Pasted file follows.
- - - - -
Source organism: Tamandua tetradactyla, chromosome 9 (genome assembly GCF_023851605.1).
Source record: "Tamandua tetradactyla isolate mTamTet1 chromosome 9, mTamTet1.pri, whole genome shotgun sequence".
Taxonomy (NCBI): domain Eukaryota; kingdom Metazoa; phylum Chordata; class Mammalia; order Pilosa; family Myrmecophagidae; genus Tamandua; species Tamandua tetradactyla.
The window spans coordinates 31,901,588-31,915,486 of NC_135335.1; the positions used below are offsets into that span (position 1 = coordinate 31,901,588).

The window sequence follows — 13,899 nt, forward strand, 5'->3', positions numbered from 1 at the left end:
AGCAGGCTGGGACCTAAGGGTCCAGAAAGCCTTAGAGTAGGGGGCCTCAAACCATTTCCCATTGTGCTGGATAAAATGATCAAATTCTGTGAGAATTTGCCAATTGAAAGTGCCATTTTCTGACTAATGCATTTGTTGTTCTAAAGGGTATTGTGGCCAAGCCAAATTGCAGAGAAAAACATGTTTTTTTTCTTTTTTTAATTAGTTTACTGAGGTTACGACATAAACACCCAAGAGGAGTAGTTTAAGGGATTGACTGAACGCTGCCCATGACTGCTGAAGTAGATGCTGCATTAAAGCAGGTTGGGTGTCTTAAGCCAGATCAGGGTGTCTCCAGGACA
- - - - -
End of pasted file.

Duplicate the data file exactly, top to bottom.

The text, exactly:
Source organism: Tamandua tetradactyla, chromosome 9 (genome assembly GCF_023851605.1).
Source record: "Tamandua tetradactyla isolate mTamTet1 chromosome 9, mTamTet1.pri, whole genome shotgun sequence".
Taxonomy (NCBI): domain Eukaryota; kingdom Metazoa; phylum Chordata; class Mammalia; order Pilosa; family Myrmecophagidae; genus Tamandua; species Tamandua tetradactyla.
The window spans coordinates 31,901,588-31,915,486 of NC_135335.1; the positions used below are offsets into that span (position 1 = coordinate 31,901,588).

The window sequence follows — 13,899 nt, forward strand, 5'->3', positions numbered from 1 at the left end:
AGCAGGCTGGGACCTAAGGGTCCAGAAAGCCTTAGAGTAGGGGGCCTCAAACCATTTCCCATTGTGCTGGATAAAATGATCAAATTCTGTGAGAATTTGCCAATTGAAAGTGCCATTTTCTGACTAATGCATTTGTTGTTCTAAAGGGTATTGTGGCCAAGCCAAATTGCAGAGAAAAACATGTTTTTTTTCTTTTTTTAATTAGTTTACTGAGGTTACGACATAAACACCCAAGAGGAGTAGTTTAAGGGATTGACTGAACGCTGCCCATGACTGCTGAAGTAGATGCTGCATTAAAGCAGGTTGGGTGTCTTAAGCCAGATCAGGGTGTCTCCAGGACA